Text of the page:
The Islandia, N.Y., company first unveiled plans to open-source Ingres in May. At the time, company officials had yet to determine what, exactly, would be open-sourced.
That uncertainty is gone, and the list of open-sourced technologies is longer than the list of what wont be open-sourced, according to Tony Gaughan, senior vice president of development at CA.
The components that will be open-sourced include the primary database engine, the Replication option, Transaction monitors and the Distributive Database Query option.
The list of products that wont be open-sourced includes those that embed or are built upon Ingres, including Advantage Open Road, CAs application-development tool; BrightStor, a data storage family of products; EDBC, an enterprise gateway product; Enterprise Access; and its B1 security technology.
CA is releasing the database under a custom-made, open-source license, called the CA Trusted Open Source License.
Carl Olofson, an analyst at IDC, in Framingham, Mass., said the license looks "pretty legitimate," but that this move doesnt rule out the option of returning Ingres to a commercial license in future versions, as Borland Software Corp. did with its InterBase database, Olofson pointed out.
"Borland had a change of direction and decided there was more of a commercial revenue stream than they thought," he said. "Next version, 7.1, they went back to the closed-source version.
"What theyve found is that by having that open-source version out there, they feel it has a sort of grass-roots effect," Olofson said. "It attracts developers to it, because they can see how it works and they can fiddle with it. They have found it had some kind of knock-on effect of making people more likely, if theyre doing something with long-term commercial implications, to get the regularly licensed commercial application."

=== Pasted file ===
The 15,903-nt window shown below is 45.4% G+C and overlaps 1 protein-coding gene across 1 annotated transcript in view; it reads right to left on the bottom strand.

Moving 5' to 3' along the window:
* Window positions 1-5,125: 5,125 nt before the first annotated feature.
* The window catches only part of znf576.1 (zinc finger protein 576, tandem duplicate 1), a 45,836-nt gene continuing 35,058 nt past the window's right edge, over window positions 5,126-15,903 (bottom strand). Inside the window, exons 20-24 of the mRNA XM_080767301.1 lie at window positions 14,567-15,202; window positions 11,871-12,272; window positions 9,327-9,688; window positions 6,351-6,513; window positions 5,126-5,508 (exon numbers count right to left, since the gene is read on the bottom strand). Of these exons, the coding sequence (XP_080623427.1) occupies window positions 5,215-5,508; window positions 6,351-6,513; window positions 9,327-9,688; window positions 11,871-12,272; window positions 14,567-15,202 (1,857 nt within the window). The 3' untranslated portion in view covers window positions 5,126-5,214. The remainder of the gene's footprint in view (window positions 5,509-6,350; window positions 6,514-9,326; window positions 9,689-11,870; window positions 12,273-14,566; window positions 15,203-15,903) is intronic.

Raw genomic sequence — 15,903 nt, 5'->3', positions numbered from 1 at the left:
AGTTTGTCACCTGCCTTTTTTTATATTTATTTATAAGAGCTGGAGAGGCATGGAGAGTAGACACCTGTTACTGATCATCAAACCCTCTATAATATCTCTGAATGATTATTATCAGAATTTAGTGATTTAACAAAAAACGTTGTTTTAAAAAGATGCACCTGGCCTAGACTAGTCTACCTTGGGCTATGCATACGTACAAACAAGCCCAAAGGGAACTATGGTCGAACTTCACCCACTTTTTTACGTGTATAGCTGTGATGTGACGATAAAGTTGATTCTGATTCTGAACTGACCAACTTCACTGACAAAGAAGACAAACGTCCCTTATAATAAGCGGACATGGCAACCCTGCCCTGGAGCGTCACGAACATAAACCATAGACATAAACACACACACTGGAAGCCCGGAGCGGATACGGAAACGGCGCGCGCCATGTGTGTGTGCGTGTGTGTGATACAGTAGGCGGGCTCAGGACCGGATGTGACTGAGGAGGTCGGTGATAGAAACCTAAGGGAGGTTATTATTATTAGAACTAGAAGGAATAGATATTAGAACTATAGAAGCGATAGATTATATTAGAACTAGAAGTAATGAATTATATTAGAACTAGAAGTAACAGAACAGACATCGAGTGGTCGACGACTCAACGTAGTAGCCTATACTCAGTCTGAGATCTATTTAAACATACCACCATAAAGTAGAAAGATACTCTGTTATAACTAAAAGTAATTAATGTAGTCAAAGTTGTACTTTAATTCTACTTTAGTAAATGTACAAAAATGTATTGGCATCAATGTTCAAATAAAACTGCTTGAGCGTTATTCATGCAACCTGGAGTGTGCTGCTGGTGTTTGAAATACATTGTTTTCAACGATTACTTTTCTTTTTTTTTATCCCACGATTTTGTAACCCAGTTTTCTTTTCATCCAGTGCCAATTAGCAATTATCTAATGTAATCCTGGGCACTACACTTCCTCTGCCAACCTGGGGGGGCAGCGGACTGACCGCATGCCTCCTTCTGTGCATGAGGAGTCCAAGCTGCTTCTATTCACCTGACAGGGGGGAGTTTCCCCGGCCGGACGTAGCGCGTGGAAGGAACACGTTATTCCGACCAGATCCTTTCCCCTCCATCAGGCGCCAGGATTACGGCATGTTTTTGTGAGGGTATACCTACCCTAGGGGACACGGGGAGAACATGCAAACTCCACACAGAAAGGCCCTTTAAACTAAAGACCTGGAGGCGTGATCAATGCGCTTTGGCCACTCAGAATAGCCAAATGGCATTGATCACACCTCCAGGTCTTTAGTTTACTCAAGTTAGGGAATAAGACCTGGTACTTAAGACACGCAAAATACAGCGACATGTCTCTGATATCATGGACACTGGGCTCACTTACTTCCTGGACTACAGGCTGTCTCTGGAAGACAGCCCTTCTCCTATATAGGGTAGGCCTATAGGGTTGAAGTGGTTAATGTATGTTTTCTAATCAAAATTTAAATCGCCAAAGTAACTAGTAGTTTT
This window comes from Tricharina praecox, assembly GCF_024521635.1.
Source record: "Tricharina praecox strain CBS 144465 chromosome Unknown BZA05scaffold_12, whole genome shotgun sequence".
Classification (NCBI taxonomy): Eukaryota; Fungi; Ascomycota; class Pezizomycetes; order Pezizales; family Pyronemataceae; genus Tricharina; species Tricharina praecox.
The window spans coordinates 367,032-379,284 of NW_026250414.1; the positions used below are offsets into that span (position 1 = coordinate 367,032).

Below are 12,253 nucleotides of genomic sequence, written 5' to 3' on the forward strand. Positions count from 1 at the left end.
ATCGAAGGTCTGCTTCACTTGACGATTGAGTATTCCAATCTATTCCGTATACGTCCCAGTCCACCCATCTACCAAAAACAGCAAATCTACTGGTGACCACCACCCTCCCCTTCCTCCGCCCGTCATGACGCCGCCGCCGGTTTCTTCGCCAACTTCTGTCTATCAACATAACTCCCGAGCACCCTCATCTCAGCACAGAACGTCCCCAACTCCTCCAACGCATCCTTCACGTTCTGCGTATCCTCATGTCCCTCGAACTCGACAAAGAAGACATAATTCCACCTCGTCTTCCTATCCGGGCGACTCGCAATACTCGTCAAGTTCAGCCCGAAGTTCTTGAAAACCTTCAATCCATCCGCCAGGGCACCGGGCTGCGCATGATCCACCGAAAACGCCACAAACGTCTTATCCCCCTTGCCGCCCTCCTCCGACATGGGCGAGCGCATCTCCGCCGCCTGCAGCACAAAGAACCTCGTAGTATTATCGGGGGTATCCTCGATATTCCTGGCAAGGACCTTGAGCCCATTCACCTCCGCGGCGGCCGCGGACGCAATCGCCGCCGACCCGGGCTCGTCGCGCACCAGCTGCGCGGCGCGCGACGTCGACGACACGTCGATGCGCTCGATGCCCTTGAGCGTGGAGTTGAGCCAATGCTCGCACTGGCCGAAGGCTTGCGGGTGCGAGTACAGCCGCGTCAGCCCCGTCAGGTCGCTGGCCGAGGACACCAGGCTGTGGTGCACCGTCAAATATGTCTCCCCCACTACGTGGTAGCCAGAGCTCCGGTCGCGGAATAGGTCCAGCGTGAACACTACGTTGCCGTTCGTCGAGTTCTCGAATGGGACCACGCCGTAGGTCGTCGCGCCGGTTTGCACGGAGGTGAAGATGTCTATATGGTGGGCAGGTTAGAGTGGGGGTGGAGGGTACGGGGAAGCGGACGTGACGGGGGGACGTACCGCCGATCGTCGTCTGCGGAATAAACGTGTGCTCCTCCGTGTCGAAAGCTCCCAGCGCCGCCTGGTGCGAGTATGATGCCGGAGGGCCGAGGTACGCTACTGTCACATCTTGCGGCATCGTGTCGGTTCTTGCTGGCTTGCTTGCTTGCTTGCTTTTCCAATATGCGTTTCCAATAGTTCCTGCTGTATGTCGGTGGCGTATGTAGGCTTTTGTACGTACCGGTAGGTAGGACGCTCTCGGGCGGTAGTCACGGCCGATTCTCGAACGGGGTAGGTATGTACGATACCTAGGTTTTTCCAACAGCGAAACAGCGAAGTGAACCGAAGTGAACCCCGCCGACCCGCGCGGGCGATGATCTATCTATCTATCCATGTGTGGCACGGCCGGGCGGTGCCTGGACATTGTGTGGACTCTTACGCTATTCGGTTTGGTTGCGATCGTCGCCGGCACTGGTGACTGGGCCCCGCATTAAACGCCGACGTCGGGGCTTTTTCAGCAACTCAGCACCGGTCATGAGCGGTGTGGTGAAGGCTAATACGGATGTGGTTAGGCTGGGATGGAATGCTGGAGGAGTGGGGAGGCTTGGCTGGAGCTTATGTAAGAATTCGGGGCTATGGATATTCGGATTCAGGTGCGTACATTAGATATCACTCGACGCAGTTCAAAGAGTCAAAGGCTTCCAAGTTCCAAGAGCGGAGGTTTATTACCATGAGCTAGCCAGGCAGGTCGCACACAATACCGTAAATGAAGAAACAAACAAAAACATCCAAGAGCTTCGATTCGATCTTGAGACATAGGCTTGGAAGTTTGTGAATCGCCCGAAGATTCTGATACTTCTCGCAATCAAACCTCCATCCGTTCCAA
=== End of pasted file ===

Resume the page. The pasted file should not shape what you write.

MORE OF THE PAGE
But Gaughan vigorously rejected the notion of CA having the potential to be wishy-washy with the open-sourcing of Ingres. "This is a fundamental move on our part to support the open-source community," he said. "Look at the history of Linux. Gradually, the stack is developing from an open-source perspective. We feel now is the time to provide an open-source component" of the caliber of Ingres, he said.
Of course, when it comes to the open-source LAMP (Linux-Apache-MySQL-PHP) model, theres already a well-ensconced database—that being MySQL. Ingres wont compete with MySQL, however, since its more suitable to a high-level enterprise, Gaughan said.
"We dont see ourselves competing with MySQL," he said. "MySQL in development terms is significantly behind Ingres in maturity. They do a very good job in a certain marketplace. We provide additional capabilities to play in a number of marketplaces.
"We also see ourselves able to provide capabilities in the SMB [small and midsized business] market and the high-enterprise arena. We have the ability to scale our product in all those environments. MySQL is largely confined to doing fairly simple database tasks [such as] serving Web pages. Theres not a richness of transaction required."
IDCs Olofson suggested that the move to open-source Ingres might also have been motivated by cost savings in the areas of development, testing and bug fixing—another idea that Gaughan firmly rejected.
"The whole idea of open-sourcing Ingres is not about saving money," he said. "The staffing levels, the investments were making in the product, will continue and probably will exceed the levels were making today." For example, he said, during the past 12 to 18 months, Ingres development staffing has almost doubled.
"We think well get better quality in the product because well have more people looking at it, but thats not the driver," Gaughan said. "Its all about creating an environment for open innovation, for fostering the ability to attract people wholl take the product in a different direction."